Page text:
Targeted inhibition of BCR-ABL kinase with imatinib mesylate is now frontline therapy for newly diagnosed patients with chronic myelogenous leukemia (CML) and other leukemias that express BCR-ABL kinase (1,2). However, the disease of some chronic-phase patients and most patients with late-stage disease (ie, accelerated phase or blast crisis) progresses during imatinib therapy (3,4). Several mechanisms have been proposed to explain the loss of imatinib sensitivity, including physiological changes in the patients and molecular changes in BCR-ABL kinase (5–10). Initial studies (5–8) of CML patients with progressing disease concluded that BCR-ABL mutations play a major role in imatinib resistance. However, failure of imatinib treatment has also been described in patients who do not have BCR-ABL mutations or amplification (11–16). Moreover, expression profiling and in vitro studies (17–19) predict the involvement of additional genes in imatinib resistance and disease progression, but most of those genes have not been thoroughly investigated or described in clinical specimens from CML patients.
LYN and HCK are SRC family kinases that are expressed in CML cells and activated by BCR-ABL kinase (20,21). Results of gene knockout studies support a role for LYN, HCK, and FYN (another SRC family kinase) in BCR-ABL kinase–mediated transformation and leukemogenesis (22–25). However, there appears to be complex cross talk between BCR-ABL and LYN or HCK kinases because several studies (23–29) have shown multiple sites of kinase interaction and cross phosphorylation. Site-specific BCR-ABL kinase phosphorylation that is catalyzed by HCK and LYN kinases alters the oncogenicity of BCR-ABL kinase (28,29). Thus, the expression and activity of these SRC family kinases may be biologically important and regulate the clinical response to the inhibition of specific kinases.
BCR-ABL kinase controls the activation of LYN and HCK kinases in freshly isolated primary cells from CML patients (30). However, activation of LYN and HCK kinases may also be controlled by other mechanisms in some CML patients (30,31). For example, LYN kinase is overexpressed in some imatinib-resistant CML cell lines and its activation is not dependent on BCR-ABL kinase (26–33). In animal models of imatinib resistance, inhibition of persistently activated LYN kinase with dasatinib has been associated with suppression of tumor growth (34). Expression of a deregulated LYN kinase may interfere with the inhibition of one or more members of the BCR-ABL signaling complex, including CRKL, STAT5 (signal transducer and activator of transcription 5), and MAPK (mitogen-activated protein kinase) (26–29).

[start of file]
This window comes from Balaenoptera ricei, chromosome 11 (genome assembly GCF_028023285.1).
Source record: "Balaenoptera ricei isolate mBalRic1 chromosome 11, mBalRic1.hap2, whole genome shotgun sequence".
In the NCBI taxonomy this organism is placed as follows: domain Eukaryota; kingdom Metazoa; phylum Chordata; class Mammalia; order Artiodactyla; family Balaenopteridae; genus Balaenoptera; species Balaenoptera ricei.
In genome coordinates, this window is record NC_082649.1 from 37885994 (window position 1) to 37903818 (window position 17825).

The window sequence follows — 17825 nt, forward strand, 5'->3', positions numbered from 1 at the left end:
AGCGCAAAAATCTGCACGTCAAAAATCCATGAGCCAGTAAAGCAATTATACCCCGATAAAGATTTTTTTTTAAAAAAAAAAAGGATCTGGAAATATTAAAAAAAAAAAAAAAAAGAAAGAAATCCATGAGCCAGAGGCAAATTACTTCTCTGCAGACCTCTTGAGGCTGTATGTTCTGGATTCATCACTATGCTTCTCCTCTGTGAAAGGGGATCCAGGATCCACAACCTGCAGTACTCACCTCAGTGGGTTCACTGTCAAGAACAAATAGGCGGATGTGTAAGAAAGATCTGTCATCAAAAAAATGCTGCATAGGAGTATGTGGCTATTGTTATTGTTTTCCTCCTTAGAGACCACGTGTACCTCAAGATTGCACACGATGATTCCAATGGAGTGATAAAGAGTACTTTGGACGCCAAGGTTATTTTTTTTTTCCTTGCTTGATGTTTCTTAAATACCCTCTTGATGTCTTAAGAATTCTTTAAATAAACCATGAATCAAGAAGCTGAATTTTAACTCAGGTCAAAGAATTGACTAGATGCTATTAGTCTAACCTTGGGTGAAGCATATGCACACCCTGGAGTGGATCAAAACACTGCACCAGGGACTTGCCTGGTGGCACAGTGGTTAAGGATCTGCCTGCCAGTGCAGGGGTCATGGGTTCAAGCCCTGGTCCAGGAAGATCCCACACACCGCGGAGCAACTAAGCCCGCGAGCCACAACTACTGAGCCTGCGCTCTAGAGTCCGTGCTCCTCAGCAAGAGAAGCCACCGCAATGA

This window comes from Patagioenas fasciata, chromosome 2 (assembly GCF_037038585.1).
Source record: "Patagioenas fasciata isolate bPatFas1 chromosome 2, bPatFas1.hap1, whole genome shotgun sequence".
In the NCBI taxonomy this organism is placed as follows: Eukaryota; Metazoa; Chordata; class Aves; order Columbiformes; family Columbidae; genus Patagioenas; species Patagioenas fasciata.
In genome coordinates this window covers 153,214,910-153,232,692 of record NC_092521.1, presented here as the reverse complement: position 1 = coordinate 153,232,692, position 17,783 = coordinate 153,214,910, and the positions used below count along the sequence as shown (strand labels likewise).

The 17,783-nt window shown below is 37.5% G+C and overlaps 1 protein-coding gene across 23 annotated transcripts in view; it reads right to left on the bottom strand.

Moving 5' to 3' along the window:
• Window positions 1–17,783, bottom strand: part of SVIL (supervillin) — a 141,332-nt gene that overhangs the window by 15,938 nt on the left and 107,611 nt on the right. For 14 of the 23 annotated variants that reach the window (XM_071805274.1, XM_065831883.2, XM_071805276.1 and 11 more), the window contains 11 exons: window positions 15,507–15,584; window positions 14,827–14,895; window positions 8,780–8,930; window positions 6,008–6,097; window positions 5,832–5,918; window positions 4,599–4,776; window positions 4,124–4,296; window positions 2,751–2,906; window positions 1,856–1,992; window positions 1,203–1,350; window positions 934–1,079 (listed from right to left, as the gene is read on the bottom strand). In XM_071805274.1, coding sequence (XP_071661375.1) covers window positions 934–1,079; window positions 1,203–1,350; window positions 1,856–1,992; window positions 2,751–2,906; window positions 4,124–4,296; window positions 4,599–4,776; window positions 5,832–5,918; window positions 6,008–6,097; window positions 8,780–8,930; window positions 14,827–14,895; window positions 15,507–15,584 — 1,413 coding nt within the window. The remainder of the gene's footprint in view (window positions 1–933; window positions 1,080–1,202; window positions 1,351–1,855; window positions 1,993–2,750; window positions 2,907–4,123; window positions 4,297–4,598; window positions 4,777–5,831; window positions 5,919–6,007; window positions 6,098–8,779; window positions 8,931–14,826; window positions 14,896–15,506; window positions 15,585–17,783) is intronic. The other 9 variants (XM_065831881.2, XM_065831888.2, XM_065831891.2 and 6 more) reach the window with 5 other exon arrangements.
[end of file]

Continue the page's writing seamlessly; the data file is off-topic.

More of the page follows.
In this report, the role of LYN and HCK activation was examined in CML cells derived from imatinib-sensitive and -resistant patients and in CML cell lines. For this study, we focused on 18 CML patients who expressed either an unmutated BCR-ABL kinase or a mutated BCR-ABL kinase that had negligible impact on imatinib sensitivity to assess the role of SRC family kinases in imatinib-resistant disease.
Imatinib-sensitive K562 and imatinib-resistant K562R cells originally derived from a CML patient were grown and maintained in RPMI 1640 medium with 10% fetal bovine serum (Hyclone, Logan, UT). Characteristics of the K562R cell line were previously described (31). Briefly, K562R cells resist imatinib-mediated apoptosis, overexpress LYN kinase, and retain a mutation-negative BCR-ABL. WDT-1, WDT-2, and WDT-3 are newly isolated Philadelphia chromosome–positive cell lines established from CML patients (30). WDT-1 cells are deficient in BCR-ABL protein and resistant to imatinib-mediated cell death, whereas both WDT-2 and WDT-3 cell lines express BCR-ABL protein and are highly sensitive to imatinib. These cells were also grown in RPMI 1640 medium with 10% fetal bovine serum.